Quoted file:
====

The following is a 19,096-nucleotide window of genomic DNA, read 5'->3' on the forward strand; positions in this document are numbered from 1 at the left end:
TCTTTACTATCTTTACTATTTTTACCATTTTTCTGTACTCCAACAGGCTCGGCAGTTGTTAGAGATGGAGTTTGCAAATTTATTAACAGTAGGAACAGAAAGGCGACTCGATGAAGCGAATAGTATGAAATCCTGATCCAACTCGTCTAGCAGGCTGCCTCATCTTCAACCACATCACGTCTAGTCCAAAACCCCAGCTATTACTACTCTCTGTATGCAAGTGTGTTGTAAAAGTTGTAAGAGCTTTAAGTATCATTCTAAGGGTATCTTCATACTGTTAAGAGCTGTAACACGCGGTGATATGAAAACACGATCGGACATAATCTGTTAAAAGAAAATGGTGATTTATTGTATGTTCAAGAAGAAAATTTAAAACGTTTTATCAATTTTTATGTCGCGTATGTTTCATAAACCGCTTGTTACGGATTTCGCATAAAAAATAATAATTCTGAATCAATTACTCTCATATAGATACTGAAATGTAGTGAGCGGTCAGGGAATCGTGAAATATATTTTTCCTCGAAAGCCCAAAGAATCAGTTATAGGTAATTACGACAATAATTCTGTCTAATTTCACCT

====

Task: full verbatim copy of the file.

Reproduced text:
The following is a 19,096-nucleotide window of genomic DNA, read 5'->3' on the forward strand; positions in this document are numbered from 1 at the left end:
TCTTTACTATCTTTACTATTTTTACCATTTTTCTGTACTCCAACAGGCTCGGCAGTTGTTAGAGATGGAGTTTGCAAATTTATTAACAGTAGGAACAGAAAGGCGACTCGATGAAGCGAATAGTATGAAATCCTGATCCAACTCGTCTAGCAGGCTGCCTCATCTTCAACCACATCACGTCTAGTCCAAAACCCCAGCTATTACTACTCTCTGTATGCAAGTGTGTTGTAAAAGTTGTAAGAGCTTTAAGTATCATTCTAAGGGTATCTTCATACTGTTAAGAGCTGTAACACGCGGTGATATGAAAACACGATCGGACATAATCTGTTAAAAGAAAATGGTGATTTATTGTATGTTCAAGAAGAAAATTTAAAACGTTTTATCAATTTTTATGTCGCGTATGTTTCATAAACCGCTTGTTACGGATTTCGCATAAAAAATAATAATTCTGAATCAATTACTCTCATATAGATACTGAAATGTAGTGAGCGGTCAGGGAATCGTGAAATATATTTTTCCTCGAAAGCCCAAAGAATCAGTTATAGGTAATTACGACAATAATTCTGTCTAATTTCACCT